Looking back to the previous decade, Biko recalled how he and his colleagues had decided that "they would no longer use the term Non-Whites, nor allow it to be used as a description of them, because they saw it as a negation of their being. They were being stated as 'non-something,' which implied that the standard was something and they were not that particular standard. They felt that a positive view to life, which is commensurate with the build-up of one's dignity and confidence, would be contained in a description which you accept, and they sought to replace the term Non-White with the term Black."
This simple tactic was remarkably effective in restoring some measure of personal dignity. It was the beginning of a process that led first to resistance, then to the Soweto uprising, and which eventually broke the back of apartheid in 1991.
On July 8, 2007, the opening day of the 98th annual NAACP convention, Detroit mayor Kwame Kilpatrick presided over a mock funeral for the "N word." In the course of this ceremony, which included a horse-drawn casket, that controversial epithet was symbolically buried. The previous day, an identical ceremony took place in Houston. And back in April, on the heels of the Michael Richards and Imus fiascos, rap guru Russell Simmons called for a moratorium on the words "nigger," "bitch," and "ho" in songs played on the radio.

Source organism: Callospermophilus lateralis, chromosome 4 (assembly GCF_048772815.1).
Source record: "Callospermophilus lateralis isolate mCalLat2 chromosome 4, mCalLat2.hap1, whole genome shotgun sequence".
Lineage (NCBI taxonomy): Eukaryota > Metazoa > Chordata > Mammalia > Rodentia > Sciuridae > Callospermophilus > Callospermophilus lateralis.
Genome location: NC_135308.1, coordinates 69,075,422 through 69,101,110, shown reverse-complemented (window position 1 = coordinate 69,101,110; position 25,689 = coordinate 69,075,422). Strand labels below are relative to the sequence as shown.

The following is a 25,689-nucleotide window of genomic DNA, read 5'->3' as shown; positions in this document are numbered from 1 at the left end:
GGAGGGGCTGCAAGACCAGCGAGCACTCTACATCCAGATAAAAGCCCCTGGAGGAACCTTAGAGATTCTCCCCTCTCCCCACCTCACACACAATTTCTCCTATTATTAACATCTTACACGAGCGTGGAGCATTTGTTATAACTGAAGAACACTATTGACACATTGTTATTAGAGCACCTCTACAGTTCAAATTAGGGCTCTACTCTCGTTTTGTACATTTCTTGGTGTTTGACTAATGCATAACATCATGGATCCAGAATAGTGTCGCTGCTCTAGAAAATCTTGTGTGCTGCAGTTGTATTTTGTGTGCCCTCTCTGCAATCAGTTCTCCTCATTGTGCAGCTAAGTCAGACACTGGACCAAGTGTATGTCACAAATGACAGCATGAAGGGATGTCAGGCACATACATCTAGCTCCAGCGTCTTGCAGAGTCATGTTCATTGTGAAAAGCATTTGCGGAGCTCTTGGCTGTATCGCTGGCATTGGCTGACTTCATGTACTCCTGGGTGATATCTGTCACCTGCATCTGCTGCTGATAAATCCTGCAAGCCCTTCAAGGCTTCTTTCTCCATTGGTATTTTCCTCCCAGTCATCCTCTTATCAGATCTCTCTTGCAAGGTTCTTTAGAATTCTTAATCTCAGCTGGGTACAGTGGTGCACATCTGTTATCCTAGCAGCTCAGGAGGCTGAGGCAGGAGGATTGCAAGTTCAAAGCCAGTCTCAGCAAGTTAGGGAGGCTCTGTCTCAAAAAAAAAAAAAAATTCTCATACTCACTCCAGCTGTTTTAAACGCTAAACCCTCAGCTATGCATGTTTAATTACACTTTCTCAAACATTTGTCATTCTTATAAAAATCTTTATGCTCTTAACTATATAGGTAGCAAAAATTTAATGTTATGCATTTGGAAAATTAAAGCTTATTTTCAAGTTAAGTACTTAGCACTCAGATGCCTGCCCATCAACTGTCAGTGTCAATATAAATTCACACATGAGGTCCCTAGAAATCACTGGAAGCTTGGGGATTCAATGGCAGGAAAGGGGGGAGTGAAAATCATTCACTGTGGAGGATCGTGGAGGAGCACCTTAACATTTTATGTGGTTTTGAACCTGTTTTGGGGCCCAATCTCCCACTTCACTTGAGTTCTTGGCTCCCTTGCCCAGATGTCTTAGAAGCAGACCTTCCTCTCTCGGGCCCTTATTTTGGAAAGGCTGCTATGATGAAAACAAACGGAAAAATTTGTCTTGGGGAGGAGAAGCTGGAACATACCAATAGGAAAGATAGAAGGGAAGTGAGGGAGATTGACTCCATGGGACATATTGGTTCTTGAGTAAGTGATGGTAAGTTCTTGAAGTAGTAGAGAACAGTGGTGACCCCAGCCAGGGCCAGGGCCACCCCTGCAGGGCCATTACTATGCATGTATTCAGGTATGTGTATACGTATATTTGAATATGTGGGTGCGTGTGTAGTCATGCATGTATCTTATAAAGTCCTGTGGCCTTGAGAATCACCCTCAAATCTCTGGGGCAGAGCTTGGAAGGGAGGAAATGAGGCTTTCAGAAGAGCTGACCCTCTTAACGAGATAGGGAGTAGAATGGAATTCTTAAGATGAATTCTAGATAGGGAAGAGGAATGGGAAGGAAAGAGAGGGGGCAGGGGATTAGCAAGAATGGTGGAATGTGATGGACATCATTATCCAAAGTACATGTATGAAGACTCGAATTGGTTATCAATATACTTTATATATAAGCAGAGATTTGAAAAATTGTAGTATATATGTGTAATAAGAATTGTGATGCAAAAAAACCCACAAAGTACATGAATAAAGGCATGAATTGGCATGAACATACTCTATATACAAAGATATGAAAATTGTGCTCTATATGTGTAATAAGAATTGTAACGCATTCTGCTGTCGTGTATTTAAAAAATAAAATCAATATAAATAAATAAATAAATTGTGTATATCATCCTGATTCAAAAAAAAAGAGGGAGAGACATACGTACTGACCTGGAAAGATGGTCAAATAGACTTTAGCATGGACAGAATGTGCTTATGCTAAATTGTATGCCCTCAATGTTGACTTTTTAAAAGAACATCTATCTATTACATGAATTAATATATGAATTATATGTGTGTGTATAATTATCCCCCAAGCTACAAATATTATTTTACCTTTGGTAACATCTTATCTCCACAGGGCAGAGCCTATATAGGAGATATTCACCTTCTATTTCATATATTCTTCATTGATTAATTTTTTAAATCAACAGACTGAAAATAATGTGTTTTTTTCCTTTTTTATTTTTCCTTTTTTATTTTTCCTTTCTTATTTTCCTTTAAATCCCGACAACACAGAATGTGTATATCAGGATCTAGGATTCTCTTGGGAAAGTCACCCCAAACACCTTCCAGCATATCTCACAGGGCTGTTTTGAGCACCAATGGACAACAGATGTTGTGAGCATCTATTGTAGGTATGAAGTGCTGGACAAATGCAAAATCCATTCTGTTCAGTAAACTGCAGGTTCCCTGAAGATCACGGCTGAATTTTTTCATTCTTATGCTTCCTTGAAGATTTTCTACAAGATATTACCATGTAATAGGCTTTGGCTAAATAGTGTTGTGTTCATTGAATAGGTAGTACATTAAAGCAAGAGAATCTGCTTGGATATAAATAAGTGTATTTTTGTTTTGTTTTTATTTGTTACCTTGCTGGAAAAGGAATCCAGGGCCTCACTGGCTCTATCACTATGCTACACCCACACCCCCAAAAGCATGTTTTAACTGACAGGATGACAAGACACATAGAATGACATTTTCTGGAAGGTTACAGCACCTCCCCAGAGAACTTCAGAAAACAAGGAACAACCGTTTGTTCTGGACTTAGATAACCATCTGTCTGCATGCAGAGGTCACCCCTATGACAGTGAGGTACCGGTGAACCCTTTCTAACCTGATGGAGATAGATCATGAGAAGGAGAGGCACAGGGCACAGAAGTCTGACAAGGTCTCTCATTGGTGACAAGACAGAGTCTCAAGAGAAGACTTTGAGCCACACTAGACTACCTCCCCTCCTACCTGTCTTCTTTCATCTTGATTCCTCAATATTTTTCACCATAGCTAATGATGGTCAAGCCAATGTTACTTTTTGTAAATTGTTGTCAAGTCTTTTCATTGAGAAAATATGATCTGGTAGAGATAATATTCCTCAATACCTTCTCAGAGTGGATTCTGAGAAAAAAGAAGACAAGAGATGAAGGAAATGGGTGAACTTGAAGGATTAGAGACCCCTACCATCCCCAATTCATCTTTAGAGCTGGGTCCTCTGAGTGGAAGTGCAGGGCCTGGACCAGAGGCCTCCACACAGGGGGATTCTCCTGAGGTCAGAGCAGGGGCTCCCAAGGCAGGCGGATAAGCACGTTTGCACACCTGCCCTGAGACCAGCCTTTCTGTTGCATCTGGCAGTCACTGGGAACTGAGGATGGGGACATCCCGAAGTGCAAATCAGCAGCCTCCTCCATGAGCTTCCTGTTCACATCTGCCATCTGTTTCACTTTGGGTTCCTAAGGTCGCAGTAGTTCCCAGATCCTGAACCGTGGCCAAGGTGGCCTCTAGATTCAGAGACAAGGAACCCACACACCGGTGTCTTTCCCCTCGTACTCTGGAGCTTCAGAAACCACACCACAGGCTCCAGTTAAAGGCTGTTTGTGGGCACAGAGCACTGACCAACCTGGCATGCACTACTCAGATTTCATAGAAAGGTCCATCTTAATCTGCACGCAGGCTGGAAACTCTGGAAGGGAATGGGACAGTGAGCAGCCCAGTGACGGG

Even here at Netscape, we have software mechanisms to censor certain words. We've seen our users use them negatively toward others, and we want to do everything we can to ensure a consistently positive experience on our site.
The thing is: it isn't working. Not on our site, and not in society at large. Inappropriate verbal abuse continues to run rampant. Polemics abound, as we can see in the clip below from the 2007 Milken Institute Global Conference, and the NAACP and Russell Simmons weigh in, but nobody addresses the root of the problem: that we are all adults acting like spoiled, ill-mannered children. We need to stop. We need to reverse the tide.
Back in April, Netscape sent a crew to the Milken Institute Global Conference in Los Angeles. Over the course of several days, Alexia Prichard and Dakota Smith covered an assortment of events, most of them featuring heavy hitters from the worlds of politics and culture. In this first video installment of their coverage, the topic is the impending Super Primary in February 2008, and the participants cover what we might call the ideological waterfront: Mort Zuckerman, Arianna Huffington, Ken Mehlman, Bill Frist, and Harold Ford Jr. The moderator is the ever frisky panjandrum of Fox News, Roger Ailes. Enjoy!
As Apple's newest toy goes into its second day of release, iPhone mania continues to sweep the nation. If somebody told me that the shiny little slab could make breakfast and sort the mail, I think I'd believe it. In any case, I was at my local Apple Store on Friday night to chat with some of the devoted Mac users waiting patiently in line. Check it out...